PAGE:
PhD researcher John Mowbray loves social media and social media loves him. He talks more about his work on digital technologies and how it affects career management below.
Can you tell us a little bit about your current research and what it entails?
My research is about how young people find job search information from their social contacts, and the role of social media platforms like Facebook and Twitter in this process. Specifically, I’m interested in finding out who young people ask for help, what the nature of these relationships are, and what type of information they are looking for. I also want to know if digital technologies are widely used by young jobseekers, and whether they are an effective source of job information.
Why do you love your research area?
It’s so diverse! It flirts with a number of research fields - sociology, computer science, information science, labour market research etc. It gives me the chance to learn about so many different things, which can be very empowering (and a wee bit scary at the same time!). But it is also very topical and necessary. Young people use social media all of the time, so if some of this usage can be harnessed to improve job search then it will be worthwhile.
How did your passion for your research area develop?
My career history has been a bit like a patchwork quilt. I’ve worked in retail, accountancy, information services, and I’ve even got a Class 2 truck driving license. I spent a long time trying to figure out what I wanted to do with my life, and learned a lot along the way about becoming employable and how difficult it is to find a job. I feel as though my experiences really drew me towards the research project, and that I can make a genuinely useful contribution with it. Also, with a background in Information Science, how people find and use information online is of much interest to me. Information is so readily available to us in the western world, but that creates its own difficulties, and it is something that shouldn’t be taken for granted.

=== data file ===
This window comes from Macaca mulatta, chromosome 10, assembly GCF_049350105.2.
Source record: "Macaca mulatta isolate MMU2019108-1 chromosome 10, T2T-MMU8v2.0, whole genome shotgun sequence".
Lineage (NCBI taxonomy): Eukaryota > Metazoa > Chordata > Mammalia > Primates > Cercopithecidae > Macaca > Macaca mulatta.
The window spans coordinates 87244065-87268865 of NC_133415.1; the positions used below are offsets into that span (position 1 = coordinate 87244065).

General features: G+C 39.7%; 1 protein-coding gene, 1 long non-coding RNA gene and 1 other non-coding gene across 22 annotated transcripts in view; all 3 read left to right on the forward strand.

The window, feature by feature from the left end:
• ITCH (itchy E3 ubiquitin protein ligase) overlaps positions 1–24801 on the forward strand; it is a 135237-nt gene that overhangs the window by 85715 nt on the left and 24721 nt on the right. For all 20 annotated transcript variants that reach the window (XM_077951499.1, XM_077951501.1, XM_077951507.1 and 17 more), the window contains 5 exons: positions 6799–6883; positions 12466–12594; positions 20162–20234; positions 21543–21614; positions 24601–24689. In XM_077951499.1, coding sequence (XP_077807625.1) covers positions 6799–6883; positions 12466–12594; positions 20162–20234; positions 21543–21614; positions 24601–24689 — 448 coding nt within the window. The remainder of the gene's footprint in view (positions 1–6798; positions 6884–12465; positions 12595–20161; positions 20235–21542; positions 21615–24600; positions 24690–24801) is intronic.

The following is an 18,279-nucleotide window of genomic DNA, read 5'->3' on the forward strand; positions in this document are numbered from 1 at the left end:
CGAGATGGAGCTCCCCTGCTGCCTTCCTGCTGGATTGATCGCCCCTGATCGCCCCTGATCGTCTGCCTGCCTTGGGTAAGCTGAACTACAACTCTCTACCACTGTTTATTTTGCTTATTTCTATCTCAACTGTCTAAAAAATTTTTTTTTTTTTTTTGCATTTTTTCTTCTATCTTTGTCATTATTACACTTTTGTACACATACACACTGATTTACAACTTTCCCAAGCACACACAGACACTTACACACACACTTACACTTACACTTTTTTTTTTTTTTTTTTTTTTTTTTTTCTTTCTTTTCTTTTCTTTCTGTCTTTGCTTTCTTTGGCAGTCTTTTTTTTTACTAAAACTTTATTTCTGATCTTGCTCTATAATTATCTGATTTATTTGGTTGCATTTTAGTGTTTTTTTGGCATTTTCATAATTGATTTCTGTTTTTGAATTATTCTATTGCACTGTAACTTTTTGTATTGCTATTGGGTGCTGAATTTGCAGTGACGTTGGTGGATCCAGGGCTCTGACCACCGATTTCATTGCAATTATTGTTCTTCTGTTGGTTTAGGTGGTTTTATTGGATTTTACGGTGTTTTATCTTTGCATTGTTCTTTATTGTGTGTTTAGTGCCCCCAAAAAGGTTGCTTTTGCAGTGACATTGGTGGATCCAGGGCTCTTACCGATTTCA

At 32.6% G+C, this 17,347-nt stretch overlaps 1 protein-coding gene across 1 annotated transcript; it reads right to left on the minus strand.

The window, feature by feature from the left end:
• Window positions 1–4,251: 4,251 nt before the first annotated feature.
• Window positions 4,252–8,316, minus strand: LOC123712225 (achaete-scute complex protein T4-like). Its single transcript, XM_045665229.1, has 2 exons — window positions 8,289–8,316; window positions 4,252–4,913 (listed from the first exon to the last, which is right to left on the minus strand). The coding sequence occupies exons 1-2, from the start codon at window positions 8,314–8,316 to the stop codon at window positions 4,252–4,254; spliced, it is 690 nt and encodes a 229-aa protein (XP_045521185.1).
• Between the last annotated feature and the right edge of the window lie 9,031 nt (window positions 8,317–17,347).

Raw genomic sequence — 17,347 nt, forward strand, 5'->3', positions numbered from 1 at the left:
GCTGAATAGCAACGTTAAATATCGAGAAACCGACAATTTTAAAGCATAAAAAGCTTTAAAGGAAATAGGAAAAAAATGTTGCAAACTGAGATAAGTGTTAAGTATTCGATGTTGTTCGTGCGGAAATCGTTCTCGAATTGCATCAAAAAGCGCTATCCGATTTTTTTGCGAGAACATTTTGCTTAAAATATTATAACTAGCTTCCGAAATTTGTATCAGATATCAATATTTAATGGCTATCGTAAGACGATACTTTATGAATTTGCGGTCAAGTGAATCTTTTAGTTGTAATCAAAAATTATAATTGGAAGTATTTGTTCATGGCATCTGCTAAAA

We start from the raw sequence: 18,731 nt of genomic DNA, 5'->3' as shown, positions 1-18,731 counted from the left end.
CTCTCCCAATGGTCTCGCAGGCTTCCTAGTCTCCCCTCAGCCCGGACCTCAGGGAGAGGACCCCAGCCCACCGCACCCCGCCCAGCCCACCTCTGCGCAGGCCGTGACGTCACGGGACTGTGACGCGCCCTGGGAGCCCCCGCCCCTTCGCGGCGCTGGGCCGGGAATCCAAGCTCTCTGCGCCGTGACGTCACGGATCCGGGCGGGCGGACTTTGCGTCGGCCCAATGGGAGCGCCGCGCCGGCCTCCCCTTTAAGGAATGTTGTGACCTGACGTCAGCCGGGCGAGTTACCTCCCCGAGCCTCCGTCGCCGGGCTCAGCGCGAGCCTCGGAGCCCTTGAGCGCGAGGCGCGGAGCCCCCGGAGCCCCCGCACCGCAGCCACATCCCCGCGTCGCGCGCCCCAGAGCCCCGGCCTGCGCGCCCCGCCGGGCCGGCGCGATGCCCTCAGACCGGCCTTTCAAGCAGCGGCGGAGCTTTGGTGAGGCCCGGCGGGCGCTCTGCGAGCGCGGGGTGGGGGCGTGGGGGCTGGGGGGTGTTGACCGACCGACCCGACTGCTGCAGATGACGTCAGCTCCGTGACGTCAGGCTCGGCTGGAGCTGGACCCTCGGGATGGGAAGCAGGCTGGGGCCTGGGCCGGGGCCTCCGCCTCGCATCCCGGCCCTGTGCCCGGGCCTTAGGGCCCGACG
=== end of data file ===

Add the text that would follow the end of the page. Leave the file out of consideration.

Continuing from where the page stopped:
Apart from your doctorate, what do you hope to achieve with your research?
My project is partly funded by Skills Development Scotland, who are the national careers information and guidance organisation. Teaching people to use the power of their networks is an integral part of their service provision, and they want to develop a better understanding of how social media can be used to increase the employability of Scotland’s workforce. I want my research to have a genuine impact on careers policy in this area.
Explain your educational background so far?
I did a BA (Hons) in Business Studies at Glasgow Caledonian University from 2004-08. I returned to full-time education in 2013 and did an MSc in Library and Information Science at the University of Strathclyde, and graduated with distinction.
Why did you choose Edinburgh Napier as your place of study?
My research centre within the School of Computing is called the Centre for Social Informatics. It is very highly regarded within the field of Information Science at an international level, with excellent research output. My dissertation supervisor at Strathclyde strongly recommended that I study here, and gave a glowing report of my current Director of Studies, Professor Hazel Hall. It was definitely the right choice - I’ve been given so many opportunities at Napier, which I think is a great institution with a very exciting future.
What would you say to anyone thinking about undertaking a PhD research project?
If you have a genuine research interest that you want to pursue then why not? Doing a PhD is a fantastic opportunity. It has given me the chance to present at conferences abroad (and elsewhere in the UK), become a published author, teach undergraduate students, participate in other research projects, and meet endlessly interesting people. It is challenging, but you are unlikely to replicate the experience elsewhere, and will develop your skillset immensely.